Black Rockfish

Black Rockfish, Sebastes melanops

The Black Rockfish, Sebastes melanops, whose common Spanish name is rocote negro, is a species in the Rockfishes and Scorpionfishes or Scorpaenidae Family, known collectively as escorpiónes or lapóns in Mexico. Globally, there are one hundred twenty four species in the genus Sebastes, forty nine of which are found in Mexican waters, all in the Pacific.

The Black Rockfish have streamlined bodies that taper toward both ends; their body depth is 28 to 32% of standard length and reaches maximum depth under the dorsal fins. They are bluish-black with dark specks, a white belly, and white to gray blotches between their dorsal fin and their lateral line. They have a disproportionately large sloping head, large eyes, and a large terminal mouth. Their lateral line is often uneven and has a thick white or gray stripe. They do not have the symphyseal knob that is present in several other Rockfish. Their anal fin has 3 spines and 7 to 10 rays; their caudal fin is slightly lunate; and their dorsal fin has 13 or 14 spines and 13 to 16 rays. They have 32 to 40 gill rakers. Their body is covered with scales.

The Black Rockfish are a mobile, often schooling, species found in all portions of the water column at depths between the surface and 1,200 feet. Juveniles are found in-shore near rocky areas. Adults are found over high-relief rocky outcroppings. They reach a maximum length of 69 cm (27 inches) and up to 5 kg (11 pounds) in weight. They are normally found mixed in with Blue Rockfish. They are opportunistic predators that feed on small fish and zooplankton. Reproduction is oviparous with each female releasing between 125,000 and 1,200,000 pelagic eggs. They have a lifespan of up to fifty years.

In Mexican waters the Black Rockfish have a very limited distribution being found on rare occasions from Ensenada northward along the extreme northwest coast of Baja.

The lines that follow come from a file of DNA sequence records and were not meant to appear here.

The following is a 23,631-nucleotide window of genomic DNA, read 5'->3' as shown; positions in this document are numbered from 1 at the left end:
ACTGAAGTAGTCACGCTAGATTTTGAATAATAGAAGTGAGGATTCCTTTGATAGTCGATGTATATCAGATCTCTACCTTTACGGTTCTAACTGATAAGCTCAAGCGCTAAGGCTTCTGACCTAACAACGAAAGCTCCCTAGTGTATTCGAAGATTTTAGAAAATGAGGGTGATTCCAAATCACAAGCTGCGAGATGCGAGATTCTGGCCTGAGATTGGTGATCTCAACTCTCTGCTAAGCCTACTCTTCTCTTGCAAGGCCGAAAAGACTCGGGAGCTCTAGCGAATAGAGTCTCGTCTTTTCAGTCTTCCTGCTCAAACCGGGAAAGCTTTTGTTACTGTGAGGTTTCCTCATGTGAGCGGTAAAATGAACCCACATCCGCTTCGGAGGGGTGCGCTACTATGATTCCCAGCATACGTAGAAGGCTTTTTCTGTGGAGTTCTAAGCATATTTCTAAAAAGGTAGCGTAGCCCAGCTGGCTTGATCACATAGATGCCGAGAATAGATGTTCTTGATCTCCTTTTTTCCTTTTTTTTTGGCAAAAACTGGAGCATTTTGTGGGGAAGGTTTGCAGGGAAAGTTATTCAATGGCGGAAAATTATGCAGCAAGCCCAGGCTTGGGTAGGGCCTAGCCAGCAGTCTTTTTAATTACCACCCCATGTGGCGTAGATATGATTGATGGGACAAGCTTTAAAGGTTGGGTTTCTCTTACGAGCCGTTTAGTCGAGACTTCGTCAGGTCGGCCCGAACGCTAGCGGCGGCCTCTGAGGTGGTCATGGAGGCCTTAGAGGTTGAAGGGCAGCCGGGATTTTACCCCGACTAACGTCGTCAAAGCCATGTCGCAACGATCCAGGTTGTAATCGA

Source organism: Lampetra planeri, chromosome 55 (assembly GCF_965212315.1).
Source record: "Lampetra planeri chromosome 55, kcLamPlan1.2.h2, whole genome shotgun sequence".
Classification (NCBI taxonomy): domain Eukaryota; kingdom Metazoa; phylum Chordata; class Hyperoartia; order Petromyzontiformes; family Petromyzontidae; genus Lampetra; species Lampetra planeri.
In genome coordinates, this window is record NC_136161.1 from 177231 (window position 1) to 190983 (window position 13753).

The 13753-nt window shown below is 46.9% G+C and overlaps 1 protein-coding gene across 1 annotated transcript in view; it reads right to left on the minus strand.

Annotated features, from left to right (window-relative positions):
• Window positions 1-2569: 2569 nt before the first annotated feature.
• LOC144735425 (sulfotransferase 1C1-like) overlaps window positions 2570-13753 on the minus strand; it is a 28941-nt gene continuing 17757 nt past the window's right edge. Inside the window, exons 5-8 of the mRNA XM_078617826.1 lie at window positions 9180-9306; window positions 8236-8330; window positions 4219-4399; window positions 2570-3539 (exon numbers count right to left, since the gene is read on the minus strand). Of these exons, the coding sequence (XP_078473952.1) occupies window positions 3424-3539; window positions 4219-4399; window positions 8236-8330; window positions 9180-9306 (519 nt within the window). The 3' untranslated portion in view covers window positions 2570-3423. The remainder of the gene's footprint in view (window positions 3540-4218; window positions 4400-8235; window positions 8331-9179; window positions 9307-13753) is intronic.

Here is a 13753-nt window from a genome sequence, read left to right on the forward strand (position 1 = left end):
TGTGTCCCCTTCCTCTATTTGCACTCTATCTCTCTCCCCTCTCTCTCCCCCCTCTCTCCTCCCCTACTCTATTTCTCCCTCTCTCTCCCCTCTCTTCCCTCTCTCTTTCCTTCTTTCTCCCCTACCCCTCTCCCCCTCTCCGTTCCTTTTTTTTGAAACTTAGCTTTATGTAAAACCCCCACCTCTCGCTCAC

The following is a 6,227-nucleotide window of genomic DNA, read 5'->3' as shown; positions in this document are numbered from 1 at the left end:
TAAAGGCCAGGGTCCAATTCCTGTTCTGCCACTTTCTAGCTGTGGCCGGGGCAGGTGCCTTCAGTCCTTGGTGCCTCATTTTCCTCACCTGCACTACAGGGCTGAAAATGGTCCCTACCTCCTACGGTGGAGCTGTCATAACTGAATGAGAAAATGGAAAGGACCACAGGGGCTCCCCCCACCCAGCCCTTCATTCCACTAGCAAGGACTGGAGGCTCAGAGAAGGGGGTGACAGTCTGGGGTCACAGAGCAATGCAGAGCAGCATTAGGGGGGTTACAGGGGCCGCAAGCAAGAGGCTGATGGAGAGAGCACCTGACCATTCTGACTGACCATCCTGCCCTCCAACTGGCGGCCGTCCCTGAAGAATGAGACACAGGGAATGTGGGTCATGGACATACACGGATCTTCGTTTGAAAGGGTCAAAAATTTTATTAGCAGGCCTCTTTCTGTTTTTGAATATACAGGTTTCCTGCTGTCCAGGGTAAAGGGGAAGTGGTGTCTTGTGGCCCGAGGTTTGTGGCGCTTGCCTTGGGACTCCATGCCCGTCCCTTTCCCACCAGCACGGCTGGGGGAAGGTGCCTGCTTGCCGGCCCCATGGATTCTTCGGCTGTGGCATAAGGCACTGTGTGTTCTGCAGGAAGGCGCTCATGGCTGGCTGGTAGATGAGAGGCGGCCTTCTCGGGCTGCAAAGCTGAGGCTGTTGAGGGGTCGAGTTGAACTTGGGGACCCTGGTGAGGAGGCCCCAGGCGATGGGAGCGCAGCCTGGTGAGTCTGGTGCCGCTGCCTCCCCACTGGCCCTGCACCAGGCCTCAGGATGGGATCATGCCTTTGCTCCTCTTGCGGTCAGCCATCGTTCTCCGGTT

The Black Rockfish is similar to a series of other Rockfish including the two species of Blue Rockfish (Blue-Blotched and Blue-Sided), Sebastes mystinus (bluish color; short mouth; no dorsal blotches), the Dark Rockfish, Sebastes ciliatus (uniform bluish-black to gray color; prominent symphyseal knob), and the Dusky Rockfish, Sebastes variabilis (greenish-brown color; no speckles or blotches; prominent symphyseal knob).

The Black Rockfish have historically been an important commercial catch in the Pacific Northwest with fish caught primarily by hook and line. They are not accessible via trawls due to their habitat. They are also an important recreational catch in the coastal waters of Alaska, British Columbia, Washington, Oregon, and Northern California. They are a strong component of the live fishery being sold in west coast Asian markets. Overall their populations are poorly documented but are thought to be in general decline, thus catch restrictions have recently started to be implemented.

Black Rockfish, Sebastes melanops. Fish caught from coastal waters off Sitka, Alaska, September 2015. Catch, photo and identification courtesy of Chris Wheaton, Loreto, Baja California Sur. Fish identification reconfirmed by Milton Love, University of California, Santa Barbara, CA.


Black RockfishSebastes melanops. Fish caught from coastal waters off Santa Cruz, California, July 2016. Length: 33 cm (13 inches). Catch, photo and identification courtesy of Andrew Hansen, Santa Cruz, CA.